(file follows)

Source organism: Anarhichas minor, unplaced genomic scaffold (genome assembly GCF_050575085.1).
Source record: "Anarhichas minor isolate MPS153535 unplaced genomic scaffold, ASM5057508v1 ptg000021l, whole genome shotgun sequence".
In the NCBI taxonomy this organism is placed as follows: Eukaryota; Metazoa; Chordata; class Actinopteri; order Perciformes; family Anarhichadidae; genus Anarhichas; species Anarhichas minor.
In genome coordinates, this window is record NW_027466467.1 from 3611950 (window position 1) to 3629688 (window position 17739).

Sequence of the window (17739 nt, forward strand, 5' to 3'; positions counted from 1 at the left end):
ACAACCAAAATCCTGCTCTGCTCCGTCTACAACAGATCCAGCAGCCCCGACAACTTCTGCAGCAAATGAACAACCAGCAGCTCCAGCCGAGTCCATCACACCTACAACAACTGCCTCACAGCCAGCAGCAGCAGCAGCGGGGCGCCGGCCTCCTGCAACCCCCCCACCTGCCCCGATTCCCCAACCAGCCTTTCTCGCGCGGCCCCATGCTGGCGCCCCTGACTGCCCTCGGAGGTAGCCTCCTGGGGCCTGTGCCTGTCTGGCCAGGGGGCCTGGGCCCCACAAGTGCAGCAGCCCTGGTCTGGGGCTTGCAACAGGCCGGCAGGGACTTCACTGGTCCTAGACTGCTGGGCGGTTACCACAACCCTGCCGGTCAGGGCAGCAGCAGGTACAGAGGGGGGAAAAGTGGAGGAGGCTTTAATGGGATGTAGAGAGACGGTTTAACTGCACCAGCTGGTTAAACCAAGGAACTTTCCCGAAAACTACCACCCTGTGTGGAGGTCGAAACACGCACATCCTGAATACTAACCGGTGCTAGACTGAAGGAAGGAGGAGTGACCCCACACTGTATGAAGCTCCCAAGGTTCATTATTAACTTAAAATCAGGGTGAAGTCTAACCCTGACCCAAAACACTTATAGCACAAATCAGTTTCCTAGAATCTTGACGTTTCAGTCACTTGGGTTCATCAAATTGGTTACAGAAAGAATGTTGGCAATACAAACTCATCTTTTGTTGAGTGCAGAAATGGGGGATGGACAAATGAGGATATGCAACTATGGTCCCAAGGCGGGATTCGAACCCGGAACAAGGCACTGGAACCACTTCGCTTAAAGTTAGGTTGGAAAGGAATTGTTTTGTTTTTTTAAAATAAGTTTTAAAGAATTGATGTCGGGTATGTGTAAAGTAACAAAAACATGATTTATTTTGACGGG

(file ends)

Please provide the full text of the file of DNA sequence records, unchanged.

Source organism: Anarhichas minor, unplaced genomic scaffold (genome assembly GCF_050575085.1).
Source record: "Anarhichas minor isolate MPS153535 unplaced genomic scaffold, ASM5057508v1 ptg000021l, whole genome shotgun sequence".
In the NCBI taxonomy this organism is placed as follows: Eukaryota; Metazoa; Chordata; class Actinopteri; order Perciformes; family Anarhichadidae; genus Anarhichas; species Anarhichas minor.
In genome coordinates, this window is record NW_027466467.1 from 3611950 (window position 1) to 3629688 (window position 17739).

Sequence of the window (17739 nt, forward strand, 5' to 3'; positions counted from 1 at the left end):
ACAACCAAAATCCTGCTCTGCTCCGTCTACAACAGATCCAGCAGCCCCGACAACTTCTGCAGCAAATGAACAACCAGCAGCTCCAGCCGAGTCCATCACACCTACAACAACTGCCTCACAGCCAGCAGCAGCAGCAGCGGGGCGCCGGCCTCCTGCAACCCCCCCACCTGCCCCGATTCCCCAACCAGCCTTTCTCGCGCGGCCCCATGCTGGCGCCCCTGACTGCCCTCGGAGGTAGCCTCCTGGGGCCTGTGCCTGTCTGGCCAGGGGGCCTGGGCCCCACAAGTGCAGCAGCCCTGGTCTGGGGCTTGCAACAGGCCGGCAGGGACTTCACTGGTCCTAGACTGCTGGGCGGTTACCACAACCCTGCCGGTCAGGGCAGCAGCAGGTACAGAGGGGGGAAAAGTGGAGGAGGCTTTAATGGGATGTAGAGAGACGGTTTAACTGCACCAGCTGGTTAAACCAAGGAACTTTCCCGAAAACTACCACCCTGTGTGGAGGTCGAAACACGCACATCCTGAATACTAACCGGTGCTAGACTGAAGGAAGGAGGAGTGACCCCACACTGTATGAAGCTCCCAAGGTTCATTATTAACTTAAAATCAGGGTGAAGTCTAACCCTGACCCAAAACACTTATAGCACAAATCAGTTTCCTAGAATCTTGACGTTTCAGTCACTTGGGTTCATCAAATTGGTTACAGAAAGAATGTTGGCAATACAAACTCATCTTTTGTTGAGTGCAGAAATGGGGGATGGACAAATGAGGATATGCAACTATGGTCCCAAGGCGGGATTCGAACCCGGAACAAGGCACTGGAACCACTTCGCTTAAAGTTAGGTTGGAAAGGAATTGTTTTGTTTTTTTAAAATAAGTTTTAAAGAATTGATGTCGGGTATGTGTAAAGTAACAAAAACATGATTTATTTTGACGGG